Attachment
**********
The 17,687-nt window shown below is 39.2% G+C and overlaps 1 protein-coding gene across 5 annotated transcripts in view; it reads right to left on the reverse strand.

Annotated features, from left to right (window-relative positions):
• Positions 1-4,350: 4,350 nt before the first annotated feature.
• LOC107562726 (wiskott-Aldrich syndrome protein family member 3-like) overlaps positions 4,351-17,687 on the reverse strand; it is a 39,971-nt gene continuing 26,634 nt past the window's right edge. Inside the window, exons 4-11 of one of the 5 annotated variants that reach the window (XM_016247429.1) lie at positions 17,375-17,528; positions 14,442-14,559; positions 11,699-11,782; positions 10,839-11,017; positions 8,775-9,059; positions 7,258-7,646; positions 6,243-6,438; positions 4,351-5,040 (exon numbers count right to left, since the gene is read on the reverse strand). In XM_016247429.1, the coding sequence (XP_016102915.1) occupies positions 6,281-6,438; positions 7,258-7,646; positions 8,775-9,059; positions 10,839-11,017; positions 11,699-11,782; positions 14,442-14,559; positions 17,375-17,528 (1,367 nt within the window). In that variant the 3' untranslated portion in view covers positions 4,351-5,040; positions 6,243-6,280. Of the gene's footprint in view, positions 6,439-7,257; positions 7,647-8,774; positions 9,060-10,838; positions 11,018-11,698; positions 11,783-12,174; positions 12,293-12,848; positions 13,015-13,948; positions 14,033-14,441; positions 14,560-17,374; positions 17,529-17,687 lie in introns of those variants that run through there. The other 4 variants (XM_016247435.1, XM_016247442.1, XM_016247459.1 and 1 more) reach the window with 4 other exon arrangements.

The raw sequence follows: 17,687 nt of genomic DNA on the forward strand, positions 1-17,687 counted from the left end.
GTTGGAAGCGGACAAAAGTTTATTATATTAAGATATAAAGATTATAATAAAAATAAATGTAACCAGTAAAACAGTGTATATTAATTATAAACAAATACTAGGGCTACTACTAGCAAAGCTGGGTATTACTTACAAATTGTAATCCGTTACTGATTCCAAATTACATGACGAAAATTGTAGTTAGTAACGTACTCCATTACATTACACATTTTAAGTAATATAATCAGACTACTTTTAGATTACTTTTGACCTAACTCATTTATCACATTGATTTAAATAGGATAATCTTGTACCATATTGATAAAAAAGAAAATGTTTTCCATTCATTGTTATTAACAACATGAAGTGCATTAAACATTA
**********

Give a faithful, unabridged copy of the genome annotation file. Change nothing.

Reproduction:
The 17,687-nt window shown below is 39.2% G+C and overlaps 1 protein-coding gene across 5 annotated transcripts in view; it reads right to left on the reverse strand.

Annotated features, from left to right (window-relative positions):
• Positions 1-4,350: 4,350 nt before the first annotated feature.
• LOC107562726 (wiskott-Aldrich syndrome protein family member 3-like) overlaps positions 4,351-17,687 on the reverse strand; it is a 39,971-nt gene continuing 26,634 nt past the window's right edge. Inside the window, exons 4-11 of one of the 5 annotated variants that reach the window (XM_016247429.1) lie at positions 17,375-17,528; positions 14,442-14,559; positions 11,699-11,782; positions 10,839-11,017; positions 8,775-9,059; positions 7,258-7,646; positions 6,243-6,438; positions 4,351-5,040 (exon numbers count right to left, since the gene is read on the reverse strand). In XM_016247429.1, the coding sequence (XP_016102915.1) occupies positions 6,281-6,438; positions 7,258-7,646; positions 8,775-9,059; positions 10,839-11,017; positions 11,699-11,782; positions 14,442-14,559; positions 17,375-17,528 (1,367 nt within the window). In that variant the 3' untranslated portion in view covers positions 4,351-5,040; positions 6,243-6,280. Of the gene's footprint in view, positions 6,439-7,257; positions 7,647-8,774; positions 9,060-10,838; positions 11,018-11,698; positions 11,783-12,174; positions 12,293-12,848; positions 13,015-13,948; positions 14,033-14,441; positions 14,560-17,374; positions 17,529-17,687 lie in introns of those variants that run through there. The other 4 variants (XM_016247435.1, XM_016247442.1, XM_016247459.1 and 1 more) reach the window with 4 other exon arrangements.

The raw sequence follows: 17,687 nt of genomic DNA on the forward strand, positions 1-17,687 counted from the left end.
GTTGGAAGCGGACAAAAGTTTATTATATTAAGATATAAAGATTATAATAAAAATAAATGTAACCAGTAAAACAGTGTATATTAATTATAAACAAATACTAGGGCTACTACTAGCAAAGCTGGGTATTACTTACAAATTGTAATCCGTTACTGATTCCAAATTACATGACGAAAATTGTAGTTAGTAACGTACTCCATTACATTACACATTTTAAGTAATATAATCAGACTACTTTTAGATTACTTTTGACCTAACTCATTTATCACATTGATTTAAATAGGATAATCTTGTACCATATTGATAAAAAAGAAAATGTTTTCCATTCATTGTTATTAACAACATGAAGTGCATTAAACATTA